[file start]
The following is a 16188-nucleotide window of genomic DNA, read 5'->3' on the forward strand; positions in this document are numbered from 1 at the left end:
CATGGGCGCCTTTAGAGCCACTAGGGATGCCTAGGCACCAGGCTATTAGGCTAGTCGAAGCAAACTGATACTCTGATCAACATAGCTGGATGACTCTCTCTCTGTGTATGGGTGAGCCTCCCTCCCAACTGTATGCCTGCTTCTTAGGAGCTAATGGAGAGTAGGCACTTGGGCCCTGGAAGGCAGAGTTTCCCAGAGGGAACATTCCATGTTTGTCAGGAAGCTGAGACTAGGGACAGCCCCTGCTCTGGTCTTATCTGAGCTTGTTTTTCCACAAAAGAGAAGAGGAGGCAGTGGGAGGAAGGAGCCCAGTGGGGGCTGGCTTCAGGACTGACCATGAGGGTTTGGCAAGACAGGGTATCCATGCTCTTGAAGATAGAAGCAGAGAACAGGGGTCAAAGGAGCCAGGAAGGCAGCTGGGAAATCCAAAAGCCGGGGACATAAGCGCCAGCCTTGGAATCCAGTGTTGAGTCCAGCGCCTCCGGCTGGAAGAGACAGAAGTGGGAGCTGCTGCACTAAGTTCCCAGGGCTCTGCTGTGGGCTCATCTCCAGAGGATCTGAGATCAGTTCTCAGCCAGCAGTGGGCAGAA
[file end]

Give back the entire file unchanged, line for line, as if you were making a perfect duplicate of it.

The following is a 16188-nucleotide window of genomic DNA, read 5'->3' on the forward strand; positions in this document are numbered from 1 at the left end:
CATGGGCGCCTTTAGAGCCACTAGGGATGCCTAGGCACCAGGCTATTAGGCTAGTCGAAGCAAACTGATACTCTGATCAACATAGCTGGATGACTCTCTCTCTGTGTATGGGTGAGCCTCCCTCCCAACTGTATGCCTGCTTCTTAGGAGCTAATGGAGAGTAGGCACTTGGGCCCTGGAAGGCAGAGTTTCCCAGAGGGAACATTCCATGTTTGTCAGGAAGCTGAGACTAGGGACAGCCCCTGCTCTGGTCTTATCTGAGCTTGTTTTTCCACAAAAGAGAAGAGGAGGCAGTGGGAGGAAGGAGCCCAGTGGGGGCTGGCTTCAGGACTGACCATGAGGGTTTGGCAAGACAGGGTATCCATGCTCTTGAAGATAGAAGCAGAGAACAGGGGTCAAAGGAGCCAGGAAGGCAGCTGGGAAATCCAAAAGCCGGGGACATAAGCGCCAGCCTTGGAATCCAGTGTTGAGTCCAGCGCCTCCGGCTGGAAGAGACAGAAGTGGGAGCTGCTGCACTAAGTTCCCAGGGCTCTGCTGTGGGCTCATCTCCAGAGGATCTGAGATCAGTTCTCAGCCAGCAGTGGGCAGAA